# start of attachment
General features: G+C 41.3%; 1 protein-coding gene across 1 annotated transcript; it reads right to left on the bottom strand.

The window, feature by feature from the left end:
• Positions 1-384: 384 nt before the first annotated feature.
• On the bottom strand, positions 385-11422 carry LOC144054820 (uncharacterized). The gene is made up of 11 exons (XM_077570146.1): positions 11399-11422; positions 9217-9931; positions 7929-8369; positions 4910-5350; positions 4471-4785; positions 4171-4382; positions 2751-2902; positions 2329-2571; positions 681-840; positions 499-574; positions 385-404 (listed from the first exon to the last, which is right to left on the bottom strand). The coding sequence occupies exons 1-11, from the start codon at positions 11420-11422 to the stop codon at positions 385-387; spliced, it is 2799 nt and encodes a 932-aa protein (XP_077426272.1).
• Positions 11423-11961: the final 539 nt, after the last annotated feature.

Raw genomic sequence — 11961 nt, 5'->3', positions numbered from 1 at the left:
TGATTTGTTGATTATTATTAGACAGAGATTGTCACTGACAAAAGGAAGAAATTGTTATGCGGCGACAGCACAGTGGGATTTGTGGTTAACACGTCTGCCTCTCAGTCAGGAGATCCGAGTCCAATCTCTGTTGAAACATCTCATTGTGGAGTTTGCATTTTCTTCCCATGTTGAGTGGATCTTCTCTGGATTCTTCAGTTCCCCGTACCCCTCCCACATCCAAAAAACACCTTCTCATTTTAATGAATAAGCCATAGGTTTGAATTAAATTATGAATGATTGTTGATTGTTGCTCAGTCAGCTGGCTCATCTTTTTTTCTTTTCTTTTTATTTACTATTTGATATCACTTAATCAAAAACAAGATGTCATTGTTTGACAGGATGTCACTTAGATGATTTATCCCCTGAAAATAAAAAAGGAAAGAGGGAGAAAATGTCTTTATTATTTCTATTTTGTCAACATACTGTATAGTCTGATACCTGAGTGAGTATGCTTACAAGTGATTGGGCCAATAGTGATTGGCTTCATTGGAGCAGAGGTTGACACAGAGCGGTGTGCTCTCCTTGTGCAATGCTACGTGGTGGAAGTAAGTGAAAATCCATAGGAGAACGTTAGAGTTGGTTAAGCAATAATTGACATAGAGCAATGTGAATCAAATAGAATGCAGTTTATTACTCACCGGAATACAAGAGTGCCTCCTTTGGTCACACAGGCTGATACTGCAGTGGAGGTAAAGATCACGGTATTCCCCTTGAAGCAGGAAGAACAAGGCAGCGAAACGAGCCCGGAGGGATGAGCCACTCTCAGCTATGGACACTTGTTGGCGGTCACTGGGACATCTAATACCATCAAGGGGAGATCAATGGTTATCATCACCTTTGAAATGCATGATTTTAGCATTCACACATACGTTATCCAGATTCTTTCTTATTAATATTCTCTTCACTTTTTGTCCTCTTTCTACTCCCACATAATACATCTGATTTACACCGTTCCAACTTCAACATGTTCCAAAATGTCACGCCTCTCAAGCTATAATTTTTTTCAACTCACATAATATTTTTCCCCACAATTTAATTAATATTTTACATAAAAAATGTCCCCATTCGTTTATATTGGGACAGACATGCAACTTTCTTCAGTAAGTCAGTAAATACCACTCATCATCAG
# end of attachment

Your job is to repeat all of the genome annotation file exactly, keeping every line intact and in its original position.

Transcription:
General features: G+C 41.3%; 1 protein-coding gene across 1 annotated transcript; it reads right to left on the bottom strand.

The window, feature by feature from the left end:
• Positions 1-384: 384 nt before the first annotated feature.
• On the bottom strand, positions 385-11422 carry LOC144054820 (uncharacterized). The gene is made up of 11 exons (XM_077570146.1): positions 11399-11422; positions 9217-9931; positions 7929-8369; positions 4910-5350; positions 4471-4785; positions 4171-4382; positions 2751-2902; positions 2329-2571; positions 681-840; positions 499-574; positions 385-404 (listed from the first exon to the last, which is right to left on the bottom strand). The coding sequence occupies exons 1-11, from the start codon at positions 11420-11422 to the stop codon at positions 385-387; spliced, it is 2799 nt and encodes a 932-aa protein (XP_077426272.1).
• Positions 11423-11961: the final 539 nt, after the last annotated feature.

Raw genomic sequence — 11961 nt, 5'->3', positions numbered from 1 at the left:
TGATTTGTTGATTATTATTAGACAGAGATTGTCACTGACAAAAGGAAGAAATTGTTATGCGGCGACAGCACAGTGGGATTTGTGGTTAACACGTCTGCCTCTCAGTCAGGAGATCCGAGTCCAATCTCTGTTGAAACATCTCATTGTGGAGTTTGCATTTTCTTCCCATGTTGAGTGGATCTTCTCTGGATTCTTCAGTTCCCCGTACCCCTCCCACATCCAAAAAACACCTTCTCATTTTAATGAATAAGCCATAGGTTTGAATTAAATTATGAATGATTGTTGATTGTTGCTCAGTCAGCTGGCTCATCTTTTTTTCTTTTCTTTTTATTTACTATTTGATATCACTTAATCAAAAACAAGATGTCATTGTTTGACAGGATGTCACTTAGATGATTTATCCCCTGAAAATAAAAAAGGAAAGAGGGAGAAAATGTCTTTATTATTTCTATTTTGTCAACATACTGTATAGTCTGATACCTGAGTGAGTATGCTTACAAGTGATTGGGCCAATAGTGATTGGCTTCATTGGAGCAGAGGTTGACACAGAGCGGTGTGCTCTCCTTGTGCAATGCTACGTGGTGGAAGTAAGTGAAAATCCATAGGAGAACGTTAGAGTTGGTTAAGCAATAATTGACATAGAGCAATGTGAATCAAATAGAATGCAGTTTATTACTCACCGGAATACAAGAGTGCCTCCTTTGGTCACACAGGCTGATACTGCAGTGGAGGTAAAGATCACGGTATTCCCCTTGAAGCAGGAAGAACAAGGCAGCGAAACGAGCCCGGAGGGATGAGCCACTCTCAGCTATGGACACTTGTTGGCGGTCACTGGGACATCTAATACCATCAAGGGGAGATCAATGGTTATCATCACCTTTGAAATGCATGATTTTAGCATTCACACATACGTTATCCAGATTCTTTCTTATTAATATTCTCTTCACTTTTTGTCCTCTTTCTACTCCCACATAATACATCTGATTTACACCGTTCCAACTTCAACATGTTCCAAAATGTCACGCCTCTCAAGCTATAATTTTTTTCAACTCACATAATATTTTTCCCCACAATTTAATTAATATTTTACATAAAAAATGTCCCCATTCGTTTATATTGGGACAGACATGCAACTTTCTTCAGTAAGTCAGTAAATACCACTCATCATCAG